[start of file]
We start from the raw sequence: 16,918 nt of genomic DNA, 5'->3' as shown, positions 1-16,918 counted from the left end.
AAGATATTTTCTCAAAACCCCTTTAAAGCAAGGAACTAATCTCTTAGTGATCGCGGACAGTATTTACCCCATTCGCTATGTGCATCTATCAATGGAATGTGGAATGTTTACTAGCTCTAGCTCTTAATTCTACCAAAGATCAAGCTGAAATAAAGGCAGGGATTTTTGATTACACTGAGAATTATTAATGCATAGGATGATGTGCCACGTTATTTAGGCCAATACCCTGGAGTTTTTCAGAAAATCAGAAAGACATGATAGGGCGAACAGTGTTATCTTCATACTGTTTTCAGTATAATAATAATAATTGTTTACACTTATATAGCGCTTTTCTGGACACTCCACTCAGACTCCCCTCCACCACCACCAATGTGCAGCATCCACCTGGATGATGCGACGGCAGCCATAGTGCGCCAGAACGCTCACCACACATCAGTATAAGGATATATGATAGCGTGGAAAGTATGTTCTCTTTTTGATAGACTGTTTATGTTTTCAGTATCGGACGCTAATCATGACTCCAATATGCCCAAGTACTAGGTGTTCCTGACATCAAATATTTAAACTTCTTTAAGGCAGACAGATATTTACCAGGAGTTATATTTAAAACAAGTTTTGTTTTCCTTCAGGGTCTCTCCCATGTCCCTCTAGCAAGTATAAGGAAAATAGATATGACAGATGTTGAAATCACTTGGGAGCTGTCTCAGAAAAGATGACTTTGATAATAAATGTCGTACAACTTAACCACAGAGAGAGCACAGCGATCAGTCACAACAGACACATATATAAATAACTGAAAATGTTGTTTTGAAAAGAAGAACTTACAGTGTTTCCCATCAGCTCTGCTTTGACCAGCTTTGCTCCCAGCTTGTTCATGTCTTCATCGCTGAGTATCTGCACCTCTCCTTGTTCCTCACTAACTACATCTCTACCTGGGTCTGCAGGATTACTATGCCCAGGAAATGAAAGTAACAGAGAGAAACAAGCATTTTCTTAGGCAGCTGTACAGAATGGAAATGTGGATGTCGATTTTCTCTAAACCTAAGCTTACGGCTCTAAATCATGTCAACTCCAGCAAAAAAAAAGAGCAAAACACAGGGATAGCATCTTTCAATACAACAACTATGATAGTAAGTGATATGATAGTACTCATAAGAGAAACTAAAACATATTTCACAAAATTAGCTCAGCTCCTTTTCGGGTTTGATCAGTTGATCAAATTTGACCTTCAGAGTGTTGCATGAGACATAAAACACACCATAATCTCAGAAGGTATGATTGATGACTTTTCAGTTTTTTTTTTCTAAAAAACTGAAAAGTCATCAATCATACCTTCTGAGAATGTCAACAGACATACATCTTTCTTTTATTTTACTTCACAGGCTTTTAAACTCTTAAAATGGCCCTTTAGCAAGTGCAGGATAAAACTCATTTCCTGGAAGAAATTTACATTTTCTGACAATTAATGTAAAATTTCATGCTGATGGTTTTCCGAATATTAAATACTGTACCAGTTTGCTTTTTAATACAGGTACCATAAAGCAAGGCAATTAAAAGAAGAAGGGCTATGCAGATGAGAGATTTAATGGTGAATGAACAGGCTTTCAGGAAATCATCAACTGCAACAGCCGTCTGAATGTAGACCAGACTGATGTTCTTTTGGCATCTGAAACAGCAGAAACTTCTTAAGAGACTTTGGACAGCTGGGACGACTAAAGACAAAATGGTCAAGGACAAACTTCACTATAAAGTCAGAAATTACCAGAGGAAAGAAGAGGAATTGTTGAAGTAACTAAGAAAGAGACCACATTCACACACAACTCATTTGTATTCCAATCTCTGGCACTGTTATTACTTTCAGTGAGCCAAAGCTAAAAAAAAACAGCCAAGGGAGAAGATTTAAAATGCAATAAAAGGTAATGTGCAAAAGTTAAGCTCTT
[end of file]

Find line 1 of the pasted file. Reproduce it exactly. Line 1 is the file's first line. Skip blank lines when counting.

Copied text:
We start from the raw sequence: 16,918 nt of genomic DNA, 5'->3' as shown, positions 1-16,918 counted from the left end.